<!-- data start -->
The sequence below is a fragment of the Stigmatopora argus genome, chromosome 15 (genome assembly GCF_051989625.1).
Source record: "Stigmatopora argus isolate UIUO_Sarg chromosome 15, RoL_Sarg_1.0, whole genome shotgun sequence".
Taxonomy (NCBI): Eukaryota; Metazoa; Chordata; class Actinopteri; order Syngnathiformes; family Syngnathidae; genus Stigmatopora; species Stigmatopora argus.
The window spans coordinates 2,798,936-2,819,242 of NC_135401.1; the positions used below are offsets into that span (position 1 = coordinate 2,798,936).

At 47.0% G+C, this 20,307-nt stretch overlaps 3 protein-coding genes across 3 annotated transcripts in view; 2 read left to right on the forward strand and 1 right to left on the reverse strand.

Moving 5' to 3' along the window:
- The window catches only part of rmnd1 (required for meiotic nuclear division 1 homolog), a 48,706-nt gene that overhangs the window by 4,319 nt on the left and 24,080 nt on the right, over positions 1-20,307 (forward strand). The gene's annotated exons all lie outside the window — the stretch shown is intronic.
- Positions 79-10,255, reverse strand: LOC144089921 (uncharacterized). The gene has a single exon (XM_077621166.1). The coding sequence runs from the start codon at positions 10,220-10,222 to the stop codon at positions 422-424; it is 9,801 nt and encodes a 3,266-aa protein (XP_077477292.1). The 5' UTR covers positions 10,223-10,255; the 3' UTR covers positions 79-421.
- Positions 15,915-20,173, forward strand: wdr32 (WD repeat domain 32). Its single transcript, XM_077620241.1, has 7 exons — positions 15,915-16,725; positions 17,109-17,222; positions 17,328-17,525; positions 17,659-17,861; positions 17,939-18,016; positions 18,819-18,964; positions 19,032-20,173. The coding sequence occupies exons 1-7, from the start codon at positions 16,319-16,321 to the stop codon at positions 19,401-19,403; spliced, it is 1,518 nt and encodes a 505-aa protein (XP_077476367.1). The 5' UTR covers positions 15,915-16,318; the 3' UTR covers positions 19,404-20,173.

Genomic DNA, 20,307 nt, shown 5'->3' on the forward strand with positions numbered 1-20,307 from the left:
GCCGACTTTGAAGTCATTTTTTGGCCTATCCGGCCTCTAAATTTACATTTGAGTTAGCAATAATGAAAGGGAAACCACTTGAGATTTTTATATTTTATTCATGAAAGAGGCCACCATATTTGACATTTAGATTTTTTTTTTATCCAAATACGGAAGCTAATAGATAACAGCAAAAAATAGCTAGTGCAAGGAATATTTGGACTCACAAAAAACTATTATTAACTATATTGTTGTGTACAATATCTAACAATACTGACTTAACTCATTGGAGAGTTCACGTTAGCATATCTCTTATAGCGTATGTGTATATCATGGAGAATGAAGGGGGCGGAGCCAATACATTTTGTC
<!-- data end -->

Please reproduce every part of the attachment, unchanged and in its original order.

The sequence below is a fragment of the Stigmatopora argus genome, chromosome 15 (genome assembly GCF_051989625.1).
Source record: "Stigmatopora argus isolate UIUO_Sarg chromosome 15, RoL_Sarg_1.0, whole genome shotgun sequence".
Taxonomy (NCBI): Eukaryota; Metazoa; Chordata; class Actinopteri; order Syngnathiformes; family Syngnathidae; genus Stigmatopora; species Stigmatopora argus.
The window spans coordinates 2,798,936-2,819,242 of NC_135401.1; the positions used below are offsets into that span (position 1 = coordinate 2,798,936).

At 47.0% G+C, this 20,307-nt stretch overlaps 3 protein-coding genes across 3 annotated transcripts in view; 2 read left to right on the forward strand and 1 right to left on the reverse strand.

Moving 5' to 3' along the window:
- The window catches only part of rmnd1 (required for meiotic nuclear division 1 homolog), a 48,706-nt gene that overhangs the window by 4,319 nt on the left and 24,080 nt on the right, over positions 1-20,307 (forward strand). The gene's annotated exons all lie outside the window — the stretch shown is intronic.
- Positions 79-10,255, reverse strand: LOC144089921 (uncharacterized). The gene has a single exon (XM_077621166.1). The coding sequence runs from the start codon at positions 10,220-10,222 to the stop codon at positions 422-424; it is 9,801 nt and encodes a 3,266-aa protein (XP_077477292.1). The 5' UTR covers positions 10,223-10,255; the 3' UTR covers positions 79-421.
- Positions 15,915-20,173, forward strand: wdr32 (WD repeat domain 32). Its single transcript, XM_077620241.1, has 7 exons — positions 15,915-16,725; positions 17,109-17,222; positions 17,328-17,525; positions 17,659-17,861; positions 17,939-18,016; positions 18,819-18,964; positions 19,032-20,173. The coding sequence occupies exons 1-7, from the start codon at positions 16,319-16,321 to the stop codon at positions 19,401-19,403; spliced, it is 1,518 nt and encodes a 505-aa protein (XP_077476367.1). The 5' UTR covers positions 15,915-16,318; the 3' UTR covers positions 19,404-20,173.

Genomic DNA, 20,307 nt, shown 5'->3' on the forward strand with positions numbered 1-20,307 from the left:
GCCGACTTTGAAGTCATTTTTTGGCCTATCCGGCCTCTAAATTTACATTTGAGTTAGCAATAATGAAAGGGAAACCACTTGAGATTTTTATATTTTATTCATGAAAGAGGCCACCATATTTGACATTTAGATTTTTTTTTTATCCAAATACGGAAGCTAATAGATAACAGCAAAAAATAGCTAGTGCAAGGAATATTTGGACTCACAAAAAACTATTATTAACTATATTGTTGTGTACAATATCTAACAATACTGACTTAACTCATTGGAGAGTTCACGTTAGCATATCTCTTATAGCGTATGTGTATATCATGGAGAATGAAGGGGGCGGAGCCAATACATTTTGTC